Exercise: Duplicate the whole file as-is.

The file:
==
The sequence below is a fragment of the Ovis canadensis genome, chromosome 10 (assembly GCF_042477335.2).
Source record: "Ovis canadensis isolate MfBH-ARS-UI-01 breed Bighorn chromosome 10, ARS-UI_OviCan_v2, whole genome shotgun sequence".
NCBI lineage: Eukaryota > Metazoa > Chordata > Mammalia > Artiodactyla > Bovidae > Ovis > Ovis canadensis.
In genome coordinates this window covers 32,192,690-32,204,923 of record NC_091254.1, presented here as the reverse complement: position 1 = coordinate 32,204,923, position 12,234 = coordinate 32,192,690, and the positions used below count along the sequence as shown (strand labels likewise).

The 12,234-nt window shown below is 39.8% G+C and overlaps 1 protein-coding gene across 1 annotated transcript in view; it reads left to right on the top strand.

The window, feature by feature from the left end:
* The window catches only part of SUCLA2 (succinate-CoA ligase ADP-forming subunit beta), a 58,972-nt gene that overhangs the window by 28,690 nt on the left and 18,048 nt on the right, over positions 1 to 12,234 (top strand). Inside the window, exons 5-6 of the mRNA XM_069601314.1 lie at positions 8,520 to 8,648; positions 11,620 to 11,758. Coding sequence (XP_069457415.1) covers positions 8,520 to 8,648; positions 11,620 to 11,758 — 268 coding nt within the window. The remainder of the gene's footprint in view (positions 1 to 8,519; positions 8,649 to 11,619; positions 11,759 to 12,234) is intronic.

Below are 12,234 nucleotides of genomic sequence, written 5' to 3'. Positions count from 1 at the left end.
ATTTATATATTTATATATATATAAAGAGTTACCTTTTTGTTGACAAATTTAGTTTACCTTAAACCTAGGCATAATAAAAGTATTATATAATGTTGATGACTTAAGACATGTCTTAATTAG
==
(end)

The sequence below is a fragment of the Ovis canadensis genome, chromosome 10 (assembly GCF_042477335.2).
Source record: "Ovis canadensis isolate MfBH-ARS-UI-01 breed Bighorn chromosome 10, ARS-UI_OviCan_v2, whole genome shotgun sequence".
NCBI lineage: Eukaryota > Metazoa > Chordata > Mammalia > Artiodactyla > Bovidae > Ovis > Ovis canadensis.
In genome coordinates this window covers 32,192,690-32,204,923 of record NC_091254.1, presented here as the reverse complement: position 1 = coordinate 32,204,923, position 12,234 = coordinate 32,192,690, and the positions used below count along the sequence as shown (strand labels likewise).

The 12,234-nt window shown below is 39.8% G+C and overlaps 1 protein-coding gene across 1 annotated transcript in view; it reads left to right on the top strand.

The window, feature by feature from the left end:
* The window catches only part of SUCLA2 (succinate-CoA ligase ADP-forming subunit beta), a 58,972-nt gene that overhangs the window by 28,690 nt on the left and 18,048 nt on the right, over positions 1 to 12,234 (top strand). Inside the window, exons 5-6 of the mRNA XM_069601314.1 lie at positions 8,520 to 8,648; positions 11,620 to 11,758. Coding sequence (XP_069457415.1) covers positions 8,520 to 8,648; positions 11,620 to 11,758 — 268 coding nt within the window. The remainder of the gene's footprint in view (positions 1 to 8,519; positions 8,649 to 11,619; positions 11,759 to 12,234) is intronic.

Below are 12,234 nucleotides of genomic sequence, written 5' to 3'. Positions count from 1 at the left end.
ATTTATATATTTATATATATATAAAGAGTTACCTTTTTGTTGACAAATTTAGTTTACCTTAAACCTAGGCATAATAAAAGTATTATATAATGTTGATGACTTAAGACATGTCTTAATTAG